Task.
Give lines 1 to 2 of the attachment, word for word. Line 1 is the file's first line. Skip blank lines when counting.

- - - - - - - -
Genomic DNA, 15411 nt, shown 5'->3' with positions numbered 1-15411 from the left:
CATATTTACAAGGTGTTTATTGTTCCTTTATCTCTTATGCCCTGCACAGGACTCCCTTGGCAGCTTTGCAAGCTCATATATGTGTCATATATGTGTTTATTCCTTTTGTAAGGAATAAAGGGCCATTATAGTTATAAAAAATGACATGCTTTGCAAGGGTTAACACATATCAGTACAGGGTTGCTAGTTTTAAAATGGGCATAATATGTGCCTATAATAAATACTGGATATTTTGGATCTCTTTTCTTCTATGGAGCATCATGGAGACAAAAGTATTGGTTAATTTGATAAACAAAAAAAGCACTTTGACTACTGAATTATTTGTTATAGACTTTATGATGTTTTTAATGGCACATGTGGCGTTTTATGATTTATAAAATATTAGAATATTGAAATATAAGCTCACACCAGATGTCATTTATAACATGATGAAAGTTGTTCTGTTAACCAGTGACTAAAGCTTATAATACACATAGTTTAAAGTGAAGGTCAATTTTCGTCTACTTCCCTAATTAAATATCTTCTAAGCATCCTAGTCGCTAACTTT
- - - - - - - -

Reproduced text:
Genomic DNA, 15411 nt, shown 5'->3' with positions numbered 1-15411 from the left:
CATATTTACAAGGTGTTTATTGTTCCTTTATCTCTTATGCCCTGCACAGGACTCCCTTGGCAGCTTTGCAAGCTCATATATGTGTCATATATGTGTTTATTCCTTTTGTAAGGAATAAAGGGCCATTATAGTTATAAAAAATGACATGCTTTGCAAGGGTTAACACATATCAGTACAGGGTTGCTAGTTTTAAAATGGGCATAATATGTGCCTATAATAAATACTGGATATTTTGGATCTCTTTTCTTCTATGGAGCATCATGGAGACAAAAGTATTGGTTAATTTGATAAACAAAAAAAGCACTTTGACTACTGAATTATTTGTTATAGACTTTATGATGTTTTTAATGGCACATGTGGCGTTTTATGATTTATAAAATATTAGAATATTGAAATATAAGCTCACACCAGATGTCATTTATAACATGATGAAAGTTGTTCTGTTAACCAGTGACTAAAGCTTATAATACACATAGTTTAAAGTGAAGGTCAATTTTCGTCTACTTCCCTAATTAAATATCTTCTAAGCATCCTAGTCGCTAACTTT